Orbis Corporation, which uses plastic injection molding to make a wide variety of containers, frequently must grind up changeover material for use in certain recycled resin products of a different color. The problem, according to Orbis operations manager Doug Wortman, is that the granulator used for such tasks runs at roughly 114 decibels—91 when measured at a frequently occupied workstation 40 feet away.
A team of seven students from the Department of Agricultural and Biosystems Engineering worked over the fall 2017 and spring 2018 semesters to identify multiple options and suggest changes to the Orbis granulator area.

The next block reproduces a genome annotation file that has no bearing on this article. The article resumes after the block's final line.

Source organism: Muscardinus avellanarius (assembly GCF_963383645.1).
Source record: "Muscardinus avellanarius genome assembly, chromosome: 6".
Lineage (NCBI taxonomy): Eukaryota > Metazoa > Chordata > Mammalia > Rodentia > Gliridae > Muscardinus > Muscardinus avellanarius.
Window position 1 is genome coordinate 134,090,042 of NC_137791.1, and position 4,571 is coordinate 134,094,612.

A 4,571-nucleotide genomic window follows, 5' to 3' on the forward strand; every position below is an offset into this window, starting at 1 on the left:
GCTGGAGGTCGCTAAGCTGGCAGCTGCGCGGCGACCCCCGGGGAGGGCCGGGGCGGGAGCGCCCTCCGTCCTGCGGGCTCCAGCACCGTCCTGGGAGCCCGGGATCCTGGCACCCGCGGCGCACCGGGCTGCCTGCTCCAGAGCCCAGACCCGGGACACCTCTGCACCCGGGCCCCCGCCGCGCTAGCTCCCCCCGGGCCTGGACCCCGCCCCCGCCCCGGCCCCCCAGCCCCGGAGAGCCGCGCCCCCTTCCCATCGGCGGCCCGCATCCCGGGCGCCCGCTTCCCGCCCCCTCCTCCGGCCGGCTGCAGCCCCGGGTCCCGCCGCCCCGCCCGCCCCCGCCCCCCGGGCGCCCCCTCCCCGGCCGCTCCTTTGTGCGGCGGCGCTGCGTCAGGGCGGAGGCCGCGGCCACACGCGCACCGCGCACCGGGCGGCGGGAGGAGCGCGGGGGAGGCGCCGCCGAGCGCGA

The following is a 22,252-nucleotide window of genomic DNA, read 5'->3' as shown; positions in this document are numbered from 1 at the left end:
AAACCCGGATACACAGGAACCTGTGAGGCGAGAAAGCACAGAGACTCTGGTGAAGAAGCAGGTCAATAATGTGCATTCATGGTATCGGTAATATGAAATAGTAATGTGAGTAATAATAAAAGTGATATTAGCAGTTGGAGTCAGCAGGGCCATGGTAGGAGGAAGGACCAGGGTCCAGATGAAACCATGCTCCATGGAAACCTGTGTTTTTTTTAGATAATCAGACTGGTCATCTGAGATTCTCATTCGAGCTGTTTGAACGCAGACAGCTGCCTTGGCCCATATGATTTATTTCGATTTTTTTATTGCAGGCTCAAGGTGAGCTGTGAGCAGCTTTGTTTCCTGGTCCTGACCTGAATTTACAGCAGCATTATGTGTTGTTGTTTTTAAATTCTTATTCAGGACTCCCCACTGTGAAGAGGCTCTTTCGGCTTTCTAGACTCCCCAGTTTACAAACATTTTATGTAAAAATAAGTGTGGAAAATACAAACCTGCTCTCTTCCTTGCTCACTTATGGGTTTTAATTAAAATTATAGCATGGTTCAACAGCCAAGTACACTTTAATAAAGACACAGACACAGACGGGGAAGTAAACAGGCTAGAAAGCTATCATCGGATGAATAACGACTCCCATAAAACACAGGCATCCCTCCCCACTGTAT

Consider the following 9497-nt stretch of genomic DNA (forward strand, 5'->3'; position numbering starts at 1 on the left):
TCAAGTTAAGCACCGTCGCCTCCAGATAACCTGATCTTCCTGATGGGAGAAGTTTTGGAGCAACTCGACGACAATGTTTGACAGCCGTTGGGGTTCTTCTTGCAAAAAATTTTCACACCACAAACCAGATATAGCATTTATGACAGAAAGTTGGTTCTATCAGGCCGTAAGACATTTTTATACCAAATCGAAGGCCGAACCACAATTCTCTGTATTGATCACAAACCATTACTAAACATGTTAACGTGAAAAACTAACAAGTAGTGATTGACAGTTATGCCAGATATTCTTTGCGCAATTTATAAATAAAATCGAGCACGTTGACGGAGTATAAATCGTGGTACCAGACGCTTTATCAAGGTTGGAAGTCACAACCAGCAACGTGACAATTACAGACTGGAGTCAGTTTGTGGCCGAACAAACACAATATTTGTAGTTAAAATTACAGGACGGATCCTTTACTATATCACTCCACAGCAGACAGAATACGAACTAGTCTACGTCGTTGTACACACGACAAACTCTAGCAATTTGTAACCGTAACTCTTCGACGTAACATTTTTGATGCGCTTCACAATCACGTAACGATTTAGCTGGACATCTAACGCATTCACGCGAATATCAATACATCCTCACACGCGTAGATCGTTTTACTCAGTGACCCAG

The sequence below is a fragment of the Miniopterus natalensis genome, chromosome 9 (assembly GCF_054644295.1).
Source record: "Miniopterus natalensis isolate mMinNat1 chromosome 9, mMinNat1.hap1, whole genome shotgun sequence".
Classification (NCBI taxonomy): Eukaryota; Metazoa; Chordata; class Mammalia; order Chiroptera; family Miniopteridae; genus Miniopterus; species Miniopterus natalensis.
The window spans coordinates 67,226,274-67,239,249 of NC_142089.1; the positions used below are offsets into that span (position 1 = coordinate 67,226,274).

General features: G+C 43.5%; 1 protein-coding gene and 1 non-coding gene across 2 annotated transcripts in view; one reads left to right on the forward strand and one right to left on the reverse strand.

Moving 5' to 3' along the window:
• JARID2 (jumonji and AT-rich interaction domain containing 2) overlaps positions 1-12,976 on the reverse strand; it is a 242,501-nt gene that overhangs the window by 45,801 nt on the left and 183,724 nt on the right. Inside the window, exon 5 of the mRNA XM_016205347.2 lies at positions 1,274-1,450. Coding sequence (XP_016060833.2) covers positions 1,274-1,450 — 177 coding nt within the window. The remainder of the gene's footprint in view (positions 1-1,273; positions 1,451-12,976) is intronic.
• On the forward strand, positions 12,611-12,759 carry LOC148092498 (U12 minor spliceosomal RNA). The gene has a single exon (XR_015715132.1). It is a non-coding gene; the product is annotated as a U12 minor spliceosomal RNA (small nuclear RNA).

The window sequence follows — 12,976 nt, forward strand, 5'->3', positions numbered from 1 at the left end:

“They came up and did some modeling and studied the sound levels to understand the threshold values that we wanted to achieve,” Wortman said. “They engineered solutions such as sound-deadening curtains and other sound-absorbing material, as well as applying spray foam on the grinder’s upper chamber itself.”
In the end, the students spent roughly $5,000 and got the sound level at the workstation slightly below the 80 decibels that Wortman had requested. Orbis estimates the solution saved $13,000 that otherwise would have been spent on constructing a new granulator room.
Wortman said he frequently uses capstone projects as a way to solve problems while simultaneously helping young engineers “learn a little more about what goes on in a manufacturing plant, so they can decide whether that’s something they want as a career.”
“We wanted to reduce the noise for our operators,” Wortman said. “They made a significant difference.”
> For more information, contact Carey Novak at firstname.lastname@example.org or 515-408-4257.